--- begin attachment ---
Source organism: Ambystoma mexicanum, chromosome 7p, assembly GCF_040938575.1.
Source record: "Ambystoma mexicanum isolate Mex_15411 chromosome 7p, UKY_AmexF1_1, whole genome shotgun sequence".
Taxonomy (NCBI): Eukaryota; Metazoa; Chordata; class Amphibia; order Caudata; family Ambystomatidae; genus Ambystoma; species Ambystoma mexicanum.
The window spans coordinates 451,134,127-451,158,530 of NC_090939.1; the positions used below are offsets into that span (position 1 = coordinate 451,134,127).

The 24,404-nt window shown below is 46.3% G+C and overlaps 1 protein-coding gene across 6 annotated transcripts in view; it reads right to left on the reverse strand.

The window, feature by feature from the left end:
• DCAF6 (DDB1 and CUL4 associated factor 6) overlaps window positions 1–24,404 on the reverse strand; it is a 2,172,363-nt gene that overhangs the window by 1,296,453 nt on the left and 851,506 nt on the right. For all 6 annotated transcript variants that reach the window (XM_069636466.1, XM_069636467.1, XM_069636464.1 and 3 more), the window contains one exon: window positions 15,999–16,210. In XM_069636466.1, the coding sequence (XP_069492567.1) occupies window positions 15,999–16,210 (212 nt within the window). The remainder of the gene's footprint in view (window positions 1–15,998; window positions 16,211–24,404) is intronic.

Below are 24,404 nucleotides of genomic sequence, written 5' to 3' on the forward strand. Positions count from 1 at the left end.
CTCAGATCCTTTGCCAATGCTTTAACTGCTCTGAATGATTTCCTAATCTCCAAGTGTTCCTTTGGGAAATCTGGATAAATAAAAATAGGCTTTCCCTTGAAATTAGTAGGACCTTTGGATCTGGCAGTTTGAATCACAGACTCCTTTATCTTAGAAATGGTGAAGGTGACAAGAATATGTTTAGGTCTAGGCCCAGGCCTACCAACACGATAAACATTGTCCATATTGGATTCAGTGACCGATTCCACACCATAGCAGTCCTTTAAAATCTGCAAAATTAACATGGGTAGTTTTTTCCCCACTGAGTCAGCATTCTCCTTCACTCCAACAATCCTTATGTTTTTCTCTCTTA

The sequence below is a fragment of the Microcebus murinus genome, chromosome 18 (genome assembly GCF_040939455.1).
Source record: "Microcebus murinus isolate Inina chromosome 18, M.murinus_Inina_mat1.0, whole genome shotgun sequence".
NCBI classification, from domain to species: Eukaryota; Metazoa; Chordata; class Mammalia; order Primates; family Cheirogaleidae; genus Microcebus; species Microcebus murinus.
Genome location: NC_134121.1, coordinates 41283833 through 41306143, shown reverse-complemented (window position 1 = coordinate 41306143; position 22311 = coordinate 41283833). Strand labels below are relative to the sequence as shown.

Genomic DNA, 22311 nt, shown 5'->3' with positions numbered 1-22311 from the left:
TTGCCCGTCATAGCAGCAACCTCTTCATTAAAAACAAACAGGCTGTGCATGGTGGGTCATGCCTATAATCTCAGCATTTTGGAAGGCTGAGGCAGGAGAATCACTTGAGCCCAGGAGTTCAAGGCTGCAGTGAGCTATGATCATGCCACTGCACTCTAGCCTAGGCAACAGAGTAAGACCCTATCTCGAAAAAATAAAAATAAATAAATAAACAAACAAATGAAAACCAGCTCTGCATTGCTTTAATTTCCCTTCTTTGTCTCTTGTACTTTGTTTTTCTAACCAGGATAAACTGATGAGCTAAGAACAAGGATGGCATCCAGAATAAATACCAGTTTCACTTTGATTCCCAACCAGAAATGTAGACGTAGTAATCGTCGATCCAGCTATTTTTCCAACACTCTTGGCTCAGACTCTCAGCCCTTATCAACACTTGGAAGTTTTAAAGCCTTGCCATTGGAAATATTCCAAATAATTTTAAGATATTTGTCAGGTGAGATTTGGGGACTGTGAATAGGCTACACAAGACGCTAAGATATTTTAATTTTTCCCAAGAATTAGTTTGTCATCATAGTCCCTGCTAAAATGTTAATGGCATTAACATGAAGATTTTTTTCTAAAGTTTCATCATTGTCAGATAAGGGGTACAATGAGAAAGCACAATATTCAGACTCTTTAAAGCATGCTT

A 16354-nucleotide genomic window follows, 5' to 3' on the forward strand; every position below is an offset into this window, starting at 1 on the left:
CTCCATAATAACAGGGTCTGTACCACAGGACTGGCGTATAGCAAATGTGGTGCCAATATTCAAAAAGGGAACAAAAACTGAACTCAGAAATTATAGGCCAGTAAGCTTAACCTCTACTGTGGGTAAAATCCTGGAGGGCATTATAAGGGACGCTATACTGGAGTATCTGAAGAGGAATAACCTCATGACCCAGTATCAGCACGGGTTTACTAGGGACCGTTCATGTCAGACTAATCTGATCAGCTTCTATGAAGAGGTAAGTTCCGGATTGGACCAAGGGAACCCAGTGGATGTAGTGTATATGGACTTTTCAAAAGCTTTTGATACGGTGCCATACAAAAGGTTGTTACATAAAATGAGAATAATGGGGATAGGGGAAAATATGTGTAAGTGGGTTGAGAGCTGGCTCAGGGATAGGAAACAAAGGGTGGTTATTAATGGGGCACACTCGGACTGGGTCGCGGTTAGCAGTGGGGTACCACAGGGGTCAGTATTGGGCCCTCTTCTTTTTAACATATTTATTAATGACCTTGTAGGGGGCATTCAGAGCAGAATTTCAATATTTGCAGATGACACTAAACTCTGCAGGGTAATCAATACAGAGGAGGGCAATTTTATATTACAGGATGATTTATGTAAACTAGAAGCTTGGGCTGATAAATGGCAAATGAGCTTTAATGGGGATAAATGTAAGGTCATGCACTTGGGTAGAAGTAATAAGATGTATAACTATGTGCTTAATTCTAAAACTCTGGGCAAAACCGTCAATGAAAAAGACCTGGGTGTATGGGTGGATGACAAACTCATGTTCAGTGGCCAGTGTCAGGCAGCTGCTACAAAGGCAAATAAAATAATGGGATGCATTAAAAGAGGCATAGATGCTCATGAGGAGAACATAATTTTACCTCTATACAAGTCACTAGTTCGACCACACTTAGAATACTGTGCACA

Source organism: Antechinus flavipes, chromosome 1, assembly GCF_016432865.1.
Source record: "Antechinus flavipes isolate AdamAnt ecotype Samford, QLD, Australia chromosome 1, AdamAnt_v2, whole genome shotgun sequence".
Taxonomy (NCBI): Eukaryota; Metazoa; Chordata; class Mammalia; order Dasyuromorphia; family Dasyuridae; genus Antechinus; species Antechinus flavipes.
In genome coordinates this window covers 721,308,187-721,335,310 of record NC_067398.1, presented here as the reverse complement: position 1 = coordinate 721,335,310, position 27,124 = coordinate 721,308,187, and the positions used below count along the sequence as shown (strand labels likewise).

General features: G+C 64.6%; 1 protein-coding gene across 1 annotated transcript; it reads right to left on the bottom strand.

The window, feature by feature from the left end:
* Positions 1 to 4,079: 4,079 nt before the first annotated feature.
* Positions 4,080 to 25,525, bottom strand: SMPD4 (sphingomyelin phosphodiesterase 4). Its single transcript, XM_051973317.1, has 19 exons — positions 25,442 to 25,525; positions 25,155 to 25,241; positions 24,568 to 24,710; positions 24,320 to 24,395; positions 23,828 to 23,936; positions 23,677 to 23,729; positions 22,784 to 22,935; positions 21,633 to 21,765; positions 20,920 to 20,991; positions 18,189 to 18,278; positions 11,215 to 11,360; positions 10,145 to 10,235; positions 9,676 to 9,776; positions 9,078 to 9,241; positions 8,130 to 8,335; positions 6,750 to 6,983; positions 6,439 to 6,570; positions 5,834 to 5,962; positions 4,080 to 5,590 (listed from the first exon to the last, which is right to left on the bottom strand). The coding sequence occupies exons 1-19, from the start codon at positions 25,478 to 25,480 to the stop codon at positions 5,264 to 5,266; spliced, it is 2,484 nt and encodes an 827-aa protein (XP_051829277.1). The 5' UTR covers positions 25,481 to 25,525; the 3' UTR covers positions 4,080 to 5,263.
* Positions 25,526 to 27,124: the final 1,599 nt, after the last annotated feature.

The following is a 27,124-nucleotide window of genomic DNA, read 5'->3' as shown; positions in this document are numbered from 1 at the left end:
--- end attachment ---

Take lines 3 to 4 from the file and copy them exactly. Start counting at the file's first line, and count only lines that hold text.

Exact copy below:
Taxonomy (NCBI): Eukaryota; Metazoa; Chordata; class Amphibia; order Caudata; family Ambystomatidae; genus Ambystoma; species Ambystoma mexicanum.
The window spans coordinates 451,134,127-451,158,530 of NC_090939.1; the positions used below are offsets into that span (position 1 = coordinate 451,134,127).